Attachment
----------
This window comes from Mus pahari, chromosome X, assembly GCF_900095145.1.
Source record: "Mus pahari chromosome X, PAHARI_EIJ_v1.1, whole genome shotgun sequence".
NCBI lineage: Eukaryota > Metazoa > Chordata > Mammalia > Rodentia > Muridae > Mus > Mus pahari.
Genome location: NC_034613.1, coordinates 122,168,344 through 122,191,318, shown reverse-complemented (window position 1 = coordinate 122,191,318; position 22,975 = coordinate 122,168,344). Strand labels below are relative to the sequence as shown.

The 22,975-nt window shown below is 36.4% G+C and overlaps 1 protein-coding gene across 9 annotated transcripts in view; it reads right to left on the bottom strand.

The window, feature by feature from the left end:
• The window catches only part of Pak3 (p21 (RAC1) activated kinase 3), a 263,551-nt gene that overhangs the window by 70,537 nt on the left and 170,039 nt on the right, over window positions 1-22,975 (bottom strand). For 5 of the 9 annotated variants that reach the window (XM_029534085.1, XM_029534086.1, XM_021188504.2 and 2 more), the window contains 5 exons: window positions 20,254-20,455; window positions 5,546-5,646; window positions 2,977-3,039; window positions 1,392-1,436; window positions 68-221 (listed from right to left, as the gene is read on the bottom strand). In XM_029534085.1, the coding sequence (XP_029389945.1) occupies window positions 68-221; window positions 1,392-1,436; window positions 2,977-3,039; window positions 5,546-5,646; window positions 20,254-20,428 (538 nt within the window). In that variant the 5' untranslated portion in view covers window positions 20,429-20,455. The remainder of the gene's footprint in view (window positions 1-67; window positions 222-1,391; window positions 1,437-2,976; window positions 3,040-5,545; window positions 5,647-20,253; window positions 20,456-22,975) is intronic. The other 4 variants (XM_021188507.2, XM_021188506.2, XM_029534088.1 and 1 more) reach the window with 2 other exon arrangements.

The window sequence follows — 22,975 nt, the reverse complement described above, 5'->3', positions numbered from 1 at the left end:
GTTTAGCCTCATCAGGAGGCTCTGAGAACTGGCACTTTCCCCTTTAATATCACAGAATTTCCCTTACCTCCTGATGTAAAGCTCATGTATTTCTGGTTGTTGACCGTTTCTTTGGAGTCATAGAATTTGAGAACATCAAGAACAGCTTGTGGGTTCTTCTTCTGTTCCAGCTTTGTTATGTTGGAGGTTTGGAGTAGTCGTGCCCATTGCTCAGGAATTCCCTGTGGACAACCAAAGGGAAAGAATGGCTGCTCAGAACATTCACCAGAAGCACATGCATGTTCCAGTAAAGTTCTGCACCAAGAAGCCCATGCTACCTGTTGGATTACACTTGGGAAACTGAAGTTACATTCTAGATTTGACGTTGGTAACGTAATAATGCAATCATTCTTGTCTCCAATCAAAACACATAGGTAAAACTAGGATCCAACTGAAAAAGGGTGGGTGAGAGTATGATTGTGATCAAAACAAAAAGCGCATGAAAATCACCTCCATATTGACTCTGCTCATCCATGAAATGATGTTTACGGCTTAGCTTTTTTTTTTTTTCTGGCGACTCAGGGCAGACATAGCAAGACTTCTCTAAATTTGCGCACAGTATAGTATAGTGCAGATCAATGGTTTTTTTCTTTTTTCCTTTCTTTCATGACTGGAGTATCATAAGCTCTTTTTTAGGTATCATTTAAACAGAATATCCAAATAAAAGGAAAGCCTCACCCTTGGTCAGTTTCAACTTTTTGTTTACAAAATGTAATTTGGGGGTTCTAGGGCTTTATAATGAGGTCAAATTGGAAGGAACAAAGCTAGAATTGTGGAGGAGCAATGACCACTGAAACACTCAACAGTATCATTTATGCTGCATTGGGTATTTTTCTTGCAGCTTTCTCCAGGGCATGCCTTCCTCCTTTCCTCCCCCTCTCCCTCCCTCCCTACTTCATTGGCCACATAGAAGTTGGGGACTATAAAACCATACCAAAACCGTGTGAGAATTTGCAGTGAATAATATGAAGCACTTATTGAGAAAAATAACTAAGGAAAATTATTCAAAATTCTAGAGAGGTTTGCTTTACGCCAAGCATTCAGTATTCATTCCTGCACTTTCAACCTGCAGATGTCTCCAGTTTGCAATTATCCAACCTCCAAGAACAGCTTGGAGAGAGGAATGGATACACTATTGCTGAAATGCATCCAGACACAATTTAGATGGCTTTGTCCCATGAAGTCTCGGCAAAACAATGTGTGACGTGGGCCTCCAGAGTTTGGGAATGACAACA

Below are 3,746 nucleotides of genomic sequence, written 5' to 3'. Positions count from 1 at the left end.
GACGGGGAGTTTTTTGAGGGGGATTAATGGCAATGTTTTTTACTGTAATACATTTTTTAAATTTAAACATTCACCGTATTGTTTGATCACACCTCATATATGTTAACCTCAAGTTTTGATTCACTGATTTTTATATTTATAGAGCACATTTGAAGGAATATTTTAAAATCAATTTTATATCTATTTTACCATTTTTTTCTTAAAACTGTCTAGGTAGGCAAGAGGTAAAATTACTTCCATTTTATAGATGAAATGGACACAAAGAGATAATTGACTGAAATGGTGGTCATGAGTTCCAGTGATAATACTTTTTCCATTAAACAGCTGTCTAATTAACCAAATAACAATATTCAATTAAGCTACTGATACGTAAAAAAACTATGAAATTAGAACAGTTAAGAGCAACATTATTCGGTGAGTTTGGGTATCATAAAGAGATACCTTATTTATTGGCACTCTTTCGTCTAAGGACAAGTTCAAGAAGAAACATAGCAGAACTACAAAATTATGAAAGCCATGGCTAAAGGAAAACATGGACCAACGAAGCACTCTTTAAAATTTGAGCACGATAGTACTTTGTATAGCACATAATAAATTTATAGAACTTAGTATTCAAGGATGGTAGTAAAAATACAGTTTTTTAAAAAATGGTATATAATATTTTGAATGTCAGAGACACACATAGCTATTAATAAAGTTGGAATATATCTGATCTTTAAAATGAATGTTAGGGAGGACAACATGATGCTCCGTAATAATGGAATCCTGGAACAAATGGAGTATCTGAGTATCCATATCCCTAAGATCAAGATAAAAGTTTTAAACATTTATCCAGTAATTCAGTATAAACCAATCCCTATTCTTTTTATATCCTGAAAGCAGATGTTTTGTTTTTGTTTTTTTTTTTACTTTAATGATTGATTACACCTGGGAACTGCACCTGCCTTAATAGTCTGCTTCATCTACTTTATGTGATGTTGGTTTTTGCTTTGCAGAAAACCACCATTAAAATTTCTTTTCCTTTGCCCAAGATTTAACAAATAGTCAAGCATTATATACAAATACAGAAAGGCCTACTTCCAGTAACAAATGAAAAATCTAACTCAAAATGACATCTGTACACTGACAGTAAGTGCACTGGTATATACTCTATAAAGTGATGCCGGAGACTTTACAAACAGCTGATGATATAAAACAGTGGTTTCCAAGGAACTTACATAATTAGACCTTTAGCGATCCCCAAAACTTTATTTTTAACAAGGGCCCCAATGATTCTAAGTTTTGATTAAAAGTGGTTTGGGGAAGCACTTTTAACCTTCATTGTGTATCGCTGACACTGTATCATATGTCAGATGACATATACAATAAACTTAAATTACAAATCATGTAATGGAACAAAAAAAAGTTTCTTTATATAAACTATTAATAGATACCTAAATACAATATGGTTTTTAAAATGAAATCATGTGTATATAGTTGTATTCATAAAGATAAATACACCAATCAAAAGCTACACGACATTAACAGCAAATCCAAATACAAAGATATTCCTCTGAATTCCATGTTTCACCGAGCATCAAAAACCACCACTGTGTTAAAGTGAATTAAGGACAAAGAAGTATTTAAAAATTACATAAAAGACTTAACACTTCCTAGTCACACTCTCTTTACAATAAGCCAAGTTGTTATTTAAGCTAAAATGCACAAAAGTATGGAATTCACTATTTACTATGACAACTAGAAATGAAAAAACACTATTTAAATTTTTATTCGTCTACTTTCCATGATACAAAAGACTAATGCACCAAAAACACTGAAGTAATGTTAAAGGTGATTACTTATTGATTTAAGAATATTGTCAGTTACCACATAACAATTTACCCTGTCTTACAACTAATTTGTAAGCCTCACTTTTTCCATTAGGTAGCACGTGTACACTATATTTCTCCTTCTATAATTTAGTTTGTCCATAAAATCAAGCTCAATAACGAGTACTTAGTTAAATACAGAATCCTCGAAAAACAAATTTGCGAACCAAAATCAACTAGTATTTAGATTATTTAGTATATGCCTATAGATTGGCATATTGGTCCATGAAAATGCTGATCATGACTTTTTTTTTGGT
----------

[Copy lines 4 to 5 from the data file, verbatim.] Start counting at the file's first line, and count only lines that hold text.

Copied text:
Genome location: NC_034613.1, coordinates 122,168,344 through 122,191,318, shown reverse-complemented (window position 1 = coordinate 122,191,318; position 22,975 = coordinate 122,168,344). Strand labels below are relative to the sequence as shown.

The 22,975-nt window shown below is 36.4% G+C and overlaps 1 protein-coding gene across 9 annotated transcripts in view; it reads right to left on the bottom strand.